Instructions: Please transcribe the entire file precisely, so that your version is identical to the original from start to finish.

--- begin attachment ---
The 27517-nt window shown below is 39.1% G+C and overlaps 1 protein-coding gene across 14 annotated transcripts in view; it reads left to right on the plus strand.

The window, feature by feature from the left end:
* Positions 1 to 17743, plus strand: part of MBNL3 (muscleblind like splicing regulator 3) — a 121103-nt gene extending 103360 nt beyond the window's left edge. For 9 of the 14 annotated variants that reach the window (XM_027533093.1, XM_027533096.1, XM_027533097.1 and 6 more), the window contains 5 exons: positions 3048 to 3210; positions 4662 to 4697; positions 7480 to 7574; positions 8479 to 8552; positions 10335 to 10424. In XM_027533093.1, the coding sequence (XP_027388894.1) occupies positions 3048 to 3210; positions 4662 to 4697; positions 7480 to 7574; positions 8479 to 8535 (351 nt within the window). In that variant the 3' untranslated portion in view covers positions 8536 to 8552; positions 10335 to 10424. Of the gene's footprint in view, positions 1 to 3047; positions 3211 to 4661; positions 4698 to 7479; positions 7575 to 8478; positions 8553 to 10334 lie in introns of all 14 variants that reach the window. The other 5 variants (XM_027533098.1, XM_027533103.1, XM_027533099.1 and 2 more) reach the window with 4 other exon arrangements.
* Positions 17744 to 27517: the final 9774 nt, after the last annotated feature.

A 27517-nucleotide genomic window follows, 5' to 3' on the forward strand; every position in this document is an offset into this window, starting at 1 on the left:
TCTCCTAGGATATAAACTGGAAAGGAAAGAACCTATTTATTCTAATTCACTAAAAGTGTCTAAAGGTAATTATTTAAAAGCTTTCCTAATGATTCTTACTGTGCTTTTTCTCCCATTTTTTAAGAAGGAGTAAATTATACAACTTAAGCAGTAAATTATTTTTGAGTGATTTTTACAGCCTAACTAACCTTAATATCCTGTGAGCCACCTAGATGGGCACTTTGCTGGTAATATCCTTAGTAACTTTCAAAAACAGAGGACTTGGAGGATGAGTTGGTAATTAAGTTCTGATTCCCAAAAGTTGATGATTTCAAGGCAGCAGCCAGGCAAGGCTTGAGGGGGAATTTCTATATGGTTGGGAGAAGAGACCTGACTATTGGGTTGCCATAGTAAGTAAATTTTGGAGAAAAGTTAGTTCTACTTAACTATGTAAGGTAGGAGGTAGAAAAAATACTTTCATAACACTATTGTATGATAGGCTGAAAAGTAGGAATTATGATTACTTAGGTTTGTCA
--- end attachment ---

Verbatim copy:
The 27517-nt window shown below is 39.1% G+C and overlaps 1 protein-coding gene across 14 annotated transcripts in view; it reads left to right on the plus strand.

The window, feature by feature from the left end:
* Positions 1 to 17743, plus strand: part of MBNL3 (muscleblind like splicing regulator 3) — a 121103-nt gene extending 103360 nt beyond the window's left edge. For 9 of the 14 annotated variants that reach the window (XM_027533093.1, XM_027533096.1, XM_027533097.1 and 6 more), the window contains 5 exons: positions 3048 to 3210; positions 4662 to 4697; positions 7480 to 7574; positions 8479 to 8552; positions 10335 to 10424. In XM_027533093.1, the coding sequence (XP_027388894.1) occupies positions 3048 to 3210; positions 4662 to 4697; positions 7480 to 7574; positions 8479 to 8535 (351 nt within the window). In that variant the 3' untranslated portion in view covers positions 8536 to 8552; positions 10335 to 10424. Of the gene's footprint in view, positions 1 to 3047; positions 3211 to 4661; positions 4698 to 7479; positions 7575 to 8478; positions 8553 to 10334 lie in introns of all 14 variants that reach the window. The other 5 variants (XM_027533098.1, XM_027533103.1, XM_027533099.1 and 2 more) reach the window with 4 other exon arrangements.
* Positions 17744 to 27517: the final 9774 nt, after the last annotated feature.

A 27517-nucleotide genomic window follows, 5' to 3' on the forward strand; every position in this document is an offset into this window, starting at 1 on the left:
TCTCCTAGGATATAAACTGGAAAGGAAAGAACCTATTTATTCTAATTCACTAAAAGTGTCTAAAGGTAATTATTTAAAAGCTTTCCTAATGATTCTTACTGTGCTTTTTCTCCCATTTTTTAAGAAGGAGTAAATTATACAACTTAAGCAGTAAATTATTTTTGAGTGATTTTTACAGCCTAACTAACCTTAATATCCTGTGAGCCACCTAGATGGGCACTTTGCTGGTAATATCCTTAGTAACTTTCAAAAACAGAGGACTTGGAGGATGAGTTGGTAATTAAGTTCTGATTCCCAAAAGTTGATGATTTCAAGGCAGCAGCCAGGCAAGGCTTGAGGGGGAATTTCTATATGGTTGGGAGAAGAGACCTGACTATTGGGTTGCCATAGTAAGTAAATTTTGGAGAAAAGTTAGTTCTACTTAACTATGTAAGGTAGGAGGTAGAAAAAATACTTTCATAACACTATTGTATGATAGGCTGAAAAGTAGGAATTATGATTACTTAGGTTTGTCA